Pig Health

Porcine Care Notes


  • Average life expectancy; 8-10yrs
  • Reaches puberty and ready for breeding at 7mths old
  • Gestation: 114 days
  • Height; 55-110cm (miniature pigs are not a registered breed and will grow to become a full sized pig.)
  • Weight; roughly 220kg


  • Pigs are omnivorous, however should not be fed meat scraps, due to the risk of disease spread.
  • Commercial pig pellets are available, these need to be given in moderation as they are high in fat and protein and can cause rapid weight gain. An adult pig could have ¼ of a 10L bucket daily.
  • Pigs will also graze.
  • Veggie scraps are great for pigs. Barley, wheat, corn, sorghum, carrots, potatoes, silver beet, parsnips, turnips and swedes are good options.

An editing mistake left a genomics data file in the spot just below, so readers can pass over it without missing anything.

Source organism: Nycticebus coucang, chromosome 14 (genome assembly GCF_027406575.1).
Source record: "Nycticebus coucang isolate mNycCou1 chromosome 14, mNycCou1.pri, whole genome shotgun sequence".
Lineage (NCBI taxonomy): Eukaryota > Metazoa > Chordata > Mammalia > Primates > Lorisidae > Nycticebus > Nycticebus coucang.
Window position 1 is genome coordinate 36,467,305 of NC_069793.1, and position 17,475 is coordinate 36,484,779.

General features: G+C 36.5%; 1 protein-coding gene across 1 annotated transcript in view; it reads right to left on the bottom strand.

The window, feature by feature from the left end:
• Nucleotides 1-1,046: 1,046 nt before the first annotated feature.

• Ensure you have strong fences as pigs are very strong and can easily destroy fences.
  • Pigs can learn to respect electric fences.
  • Ensure your pig has shelter as they can easily develop heat stress.
  • Pigs will naturally root around in the ground, causing holes and mud, so do not be too attached to the lawn you place them on!
  • Provide your pig with a mud pit for bathing and rooting.


  • A pig will run straight through your legs, and if they are 200kg this can cause some damage, therefore to move your pig from A to B carry a solid board in front of your legs to shepherd them along.


  • Your pig may need its claws trimmed biannually depending on their rate of wear. This can be done by your veterinarian. Your pig will most likely require sedation.
  • Your pig should be vaccinated annually. Diseases to protect against include; E. coli, erysipelas, leptospirosis, mycoplasma, parvovirus, actinobacillosis pleuropneumonia (APP), Glässer’s disease (Haemophilus parasuis), and ileitis (Lawsonia intracellularis.)
  • Worm your pig biannually (nilverm is a good product to use.)